HAMBURG, N.J. -- Golfers ready to take on Crystal Springs Golf Club can expect to have to hit many different shots. Among the tests are: controlling the distance of an iron shot sent soaring off a cliff 80 feet above the green, carrying a ball 135 yards over water and landing it softly, and consistently hitting some of the tightest fairways in resort golf.
Just miles away from the highest elevation point in New Jersey, the Sussex County course is part of the 63-hole combination that is affiliated with Crystal Springs Golf & Spa Resort. Only the most punishing public golf courses in New Jersey -- or any other state for that matter -- can claim to offer a challenge like that found at this mountain resort course. And, we have not even gotten into discussing the greens. We could fill half the review just describing the extreme twists, turns, and elevation changes on the putting surfaces.
Crystal Springs opened in 1991 and, in 1992, was recognized by Golf Digest Magazine as one of the Top 25 New Golf Courses in America. The course was named as the state's "Best Public Course" by Jersey Golfer Magazine in 1996.
From the tee at 10, which plays 160 or 186 yards depending on whether the pin is in the right front or left back of a split green, golfers look down from a cliff on the site of the former Windsor Quarry. When the limestone quarrying activity ceased in 1929, the site filled with water forming the many natural springs that are now seen on the property. The clear waters at the 10th were the inspiration for the name of the course, the surrounding residential community, and the Resort.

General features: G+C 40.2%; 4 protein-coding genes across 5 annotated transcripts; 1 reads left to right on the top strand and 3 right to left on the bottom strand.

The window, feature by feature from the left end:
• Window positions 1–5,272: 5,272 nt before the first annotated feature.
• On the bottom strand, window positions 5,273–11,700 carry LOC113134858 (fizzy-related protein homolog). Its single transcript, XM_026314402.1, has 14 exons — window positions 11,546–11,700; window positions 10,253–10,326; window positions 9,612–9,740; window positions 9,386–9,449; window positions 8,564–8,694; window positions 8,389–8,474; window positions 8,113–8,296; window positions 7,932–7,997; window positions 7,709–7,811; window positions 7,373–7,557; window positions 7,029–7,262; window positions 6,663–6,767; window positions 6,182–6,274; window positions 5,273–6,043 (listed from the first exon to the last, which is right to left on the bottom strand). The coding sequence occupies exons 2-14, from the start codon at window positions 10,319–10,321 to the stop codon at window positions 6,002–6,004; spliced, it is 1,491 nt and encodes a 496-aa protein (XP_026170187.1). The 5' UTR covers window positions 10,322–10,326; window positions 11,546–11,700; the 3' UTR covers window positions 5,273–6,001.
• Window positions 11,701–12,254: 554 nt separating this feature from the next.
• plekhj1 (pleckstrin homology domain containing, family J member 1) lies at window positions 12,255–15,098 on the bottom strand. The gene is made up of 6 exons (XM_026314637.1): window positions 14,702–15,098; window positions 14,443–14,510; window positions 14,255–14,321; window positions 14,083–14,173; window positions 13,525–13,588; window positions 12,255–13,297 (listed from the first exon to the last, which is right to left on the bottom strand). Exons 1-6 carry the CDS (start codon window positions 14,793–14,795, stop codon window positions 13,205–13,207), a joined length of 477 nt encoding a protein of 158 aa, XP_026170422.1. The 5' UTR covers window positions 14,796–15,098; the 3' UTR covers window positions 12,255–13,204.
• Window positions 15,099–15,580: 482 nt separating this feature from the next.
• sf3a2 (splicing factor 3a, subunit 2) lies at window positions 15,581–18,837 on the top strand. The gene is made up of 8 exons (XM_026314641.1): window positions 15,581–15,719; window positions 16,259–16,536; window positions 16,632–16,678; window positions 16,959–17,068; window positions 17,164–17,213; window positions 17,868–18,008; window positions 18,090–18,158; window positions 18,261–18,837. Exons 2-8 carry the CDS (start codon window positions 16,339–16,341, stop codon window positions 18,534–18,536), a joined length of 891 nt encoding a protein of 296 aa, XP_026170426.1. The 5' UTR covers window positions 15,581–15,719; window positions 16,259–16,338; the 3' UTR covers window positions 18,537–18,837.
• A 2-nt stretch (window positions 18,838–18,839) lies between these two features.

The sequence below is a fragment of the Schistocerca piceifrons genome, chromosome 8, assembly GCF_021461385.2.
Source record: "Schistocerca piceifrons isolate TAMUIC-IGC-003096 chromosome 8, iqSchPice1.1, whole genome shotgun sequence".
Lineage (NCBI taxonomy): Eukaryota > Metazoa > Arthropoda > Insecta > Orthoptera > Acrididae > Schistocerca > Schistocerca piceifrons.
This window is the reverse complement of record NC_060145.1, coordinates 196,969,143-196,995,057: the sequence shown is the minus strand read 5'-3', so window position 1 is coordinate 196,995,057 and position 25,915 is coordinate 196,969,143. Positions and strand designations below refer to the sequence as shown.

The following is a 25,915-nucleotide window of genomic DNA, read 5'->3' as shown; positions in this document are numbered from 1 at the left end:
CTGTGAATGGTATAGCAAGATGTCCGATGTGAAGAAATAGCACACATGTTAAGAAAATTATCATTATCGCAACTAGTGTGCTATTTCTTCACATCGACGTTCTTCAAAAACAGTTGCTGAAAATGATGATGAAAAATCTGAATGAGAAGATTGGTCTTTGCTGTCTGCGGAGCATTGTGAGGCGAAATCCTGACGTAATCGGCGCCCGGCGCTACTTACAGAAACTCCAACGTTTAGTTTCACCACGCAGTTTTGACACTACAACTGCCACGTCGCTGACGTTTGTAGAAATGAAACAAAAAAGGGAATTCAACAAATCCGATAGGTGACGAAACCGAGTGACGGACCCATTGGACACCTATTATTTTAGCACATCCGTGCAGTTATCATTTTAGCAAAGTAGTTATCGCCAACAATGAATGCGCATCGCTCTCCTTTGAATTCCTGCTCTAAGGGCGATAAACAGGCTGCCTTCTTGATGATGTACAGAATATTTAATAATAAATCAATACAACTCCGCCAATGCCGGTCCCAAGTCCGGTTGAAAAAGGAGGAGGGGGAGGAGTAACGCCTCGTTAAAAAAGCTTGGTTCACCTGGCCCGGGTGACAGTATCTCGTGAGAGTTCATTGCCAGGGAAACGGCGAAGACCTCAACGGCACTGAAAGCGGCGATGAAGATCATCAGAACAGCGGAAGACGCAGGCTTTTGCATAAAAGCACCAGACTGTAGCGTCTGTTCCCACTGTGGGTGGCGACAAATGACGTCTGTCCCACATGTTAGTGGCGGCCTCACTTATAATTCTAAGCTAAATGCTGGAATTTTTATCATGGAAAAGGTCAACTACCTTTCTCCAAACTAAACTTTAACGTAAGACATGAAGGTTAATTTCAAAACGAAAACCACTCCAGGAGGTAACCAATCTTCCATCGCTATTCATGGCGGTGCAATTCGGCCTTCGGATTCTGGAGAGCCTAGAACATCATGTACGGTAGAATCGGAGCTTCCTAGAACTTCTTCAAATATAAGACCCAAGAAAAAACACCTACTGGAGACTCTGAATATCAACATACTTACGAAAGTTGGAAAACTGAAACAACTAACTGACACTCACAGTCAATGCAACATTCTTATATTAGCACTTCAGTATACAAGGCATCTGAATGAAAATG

Looking down at the 10th green and the deep spring that guards the left and front of it, golfers are warned by signs to stay away from the cliff's edge. Posted elsewhere on the course are signs warning of snakes and protected wetland areas. The bottom line: there are a lot of places on this golf course that you do not want to be. And, the place you want to be on each hole is sometimes tough to find.
An August trip to Crystal Springs found the course playing at its toughest. Gnarly, ankle-high rough, complicated by the wet summer, framed the runway-like fairways, only making things tougher. But, trim the rough, add map, compass or whatever else might help, and this is still a tough golf course.
Even at 5,888 yards from the white tees, Robert von Hagge's design earns every bit of its intimidating slope rating of 126. The course plays as long as 6,816 yards from the gold tees, which have a course rating of 74.1 and a slope of 137. The blue tees yardage is 6,395 and the red is 5,091 yards.
Beginning with 7 and ending with 14, the layout features an eight-hole stretch that includes just one par-4. The seventh is a dogleg right par-5 with the possibility of a blind second shot over a tough hill on the corner.
Water extends from the right to the front edge of the green on 8, requiring all carry to the green from 130 yards (153 from the back). The water even extends around the rounded green, making it a longer carry to either side of the green than there is to the middle.
Crystal Springs Golf Club's back nine starts by alternating par-3s with long par-5s for the first five holes. At 11, the par-5 starts with a tee shot over wetlands and ends with a shot up at an elevated green. After 13, the longest hole (524 white, 564 blue), the stretch concludes with 14, called "The Oasis." Sand stretches from tee to green on the 105-yard hole.